Here is hoping that your bother responds well to treatment and never gets to this point.

Best wishes,

Kris

JimN
Posts: 10
Joined: Jan 2004

Kris,
Thanks for your reply. He has had two different oncologist tell me the same thing. When they removed the tumor, the surgeon told me there was no way to get it all. That's the reason for the radiation and chemo. They did tell me it will never go away. Again, this is new to me so I'm trying to gain good information like yours. Thanks.

Cully
Posts: 8
Joined: Jan 2004

Jim, sorry to hear about your brother. His diagnosis was the same as mine two years ago, and I'm now 37. After they removed my tumor, I had the same chemo and radiation series as your brother, however, I also had a bowel resection, where they took out all the surrounding tissues and a portion of my lower colon. That increased my chances dramatically. Your brother may not be able to benefit, but it did improve my stats.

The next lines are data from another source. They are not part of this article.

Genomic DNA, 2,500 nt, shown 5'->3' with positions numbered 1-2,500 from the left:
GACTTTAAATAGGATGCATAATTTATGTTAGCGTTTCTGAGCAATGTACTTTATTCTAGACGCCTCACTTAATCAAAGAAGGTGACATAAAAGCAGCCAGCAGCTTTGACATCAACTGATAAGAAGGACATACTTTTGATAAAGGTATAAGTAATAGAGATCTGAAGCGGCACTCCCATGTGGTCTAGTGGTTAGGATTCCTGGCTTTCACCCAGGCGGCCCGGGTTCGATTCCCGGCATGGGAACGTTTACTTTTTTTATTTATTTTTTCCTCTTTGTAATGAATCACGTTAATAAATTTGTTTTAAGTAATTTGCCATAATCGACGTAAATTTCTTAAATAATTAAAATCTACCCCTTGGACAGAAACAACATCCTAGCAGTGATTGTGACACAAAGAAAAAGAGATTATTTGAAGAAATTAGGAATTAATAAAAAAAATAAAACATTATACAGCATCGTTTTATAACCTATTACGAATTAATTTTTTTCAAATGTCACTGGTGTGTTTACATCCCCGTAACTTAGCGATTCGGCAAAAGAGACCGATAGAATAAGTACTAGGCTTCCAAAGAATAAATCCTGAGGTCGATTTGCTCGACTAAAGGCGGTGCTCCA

I too live alone, and during my chemo and radiation worked every day. I didn't have anyone local to care for me (lots of long distance phone calls), but it was surprising how people were willing to help...just didn't know how all the time. If he's independent before cancer, I'll bet he can remain that way during the treatments.
Keep daily tabs on him, and those tough decisions will come easier when/if you have to make them...and remember, there are still miracles happening daily. Cully

JimN
Posts: 10
Joined: Jan 2004

Cully,